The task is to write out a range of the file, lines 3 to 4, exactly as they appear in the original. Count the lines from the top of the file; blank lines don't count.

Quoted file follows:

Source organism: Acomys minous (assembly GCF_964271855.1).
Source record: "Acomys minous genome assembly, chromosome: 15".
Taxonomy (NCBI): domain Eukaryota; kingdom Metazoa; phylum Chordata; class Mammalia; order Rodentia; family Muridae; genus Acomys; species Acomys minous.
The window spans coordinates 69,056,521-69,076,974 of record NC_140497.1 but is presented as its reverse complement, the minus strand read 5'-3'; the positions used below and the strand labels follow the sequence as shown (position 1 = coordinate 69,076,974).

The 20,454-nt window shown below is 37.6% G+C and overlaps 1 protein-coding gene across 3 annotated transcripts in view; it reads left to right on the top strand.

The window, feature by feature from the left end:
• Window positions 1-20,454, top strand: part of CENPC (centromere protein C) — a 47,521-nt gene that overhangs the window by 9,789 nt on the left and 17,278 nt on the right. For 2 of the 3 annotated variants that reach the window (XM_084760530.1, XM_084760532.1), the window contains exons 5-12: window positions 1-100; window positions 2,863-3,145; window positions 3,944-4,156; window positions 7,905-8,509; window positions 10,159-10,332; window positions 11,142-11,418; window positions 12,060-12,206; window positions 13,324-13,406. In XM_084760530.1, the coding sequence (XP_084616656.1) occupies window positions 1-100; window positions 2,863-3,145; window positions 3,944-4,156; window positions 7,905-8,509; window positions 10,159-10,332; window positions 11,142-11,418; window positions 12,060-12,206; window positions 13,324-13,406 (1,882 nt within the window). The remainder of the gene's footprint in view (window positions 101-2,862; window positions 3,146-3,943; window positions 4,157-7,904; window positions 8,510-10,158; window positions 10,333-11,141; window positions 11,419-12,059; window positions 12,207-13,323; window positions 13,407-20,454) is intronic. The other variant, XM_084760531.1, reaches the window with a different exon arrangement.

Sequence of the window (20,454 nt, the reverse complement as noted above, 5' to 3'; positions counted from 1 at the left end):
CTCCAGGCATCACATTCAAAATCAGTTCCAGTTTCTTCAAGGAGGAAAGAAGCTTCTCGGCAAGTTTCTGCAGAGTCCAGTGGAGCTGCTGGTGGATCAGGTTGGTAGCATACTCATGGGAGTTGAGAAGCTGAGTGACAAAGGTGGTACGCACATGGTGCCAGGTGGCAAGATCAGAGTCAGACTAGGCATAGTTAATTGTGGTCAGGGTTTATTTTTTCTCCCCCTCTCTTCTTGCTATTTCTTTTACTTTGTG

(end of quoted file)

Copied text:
Taxonomy (NCBI): domain Eukaryota; kingdom Metazoa; phylum Chordata; class Mammalia; order Rodentia; family Muridae; genus Acomys; species Acomys minous.
The window spans coordinates 69,056,521-69,076,974 of record NC_140497.1 but is presented as its reverse complement, the minus strand read 5'-3'; the positions used below and the strand labels follow the sequence as shown (position 1 = coordinate 69,076,974).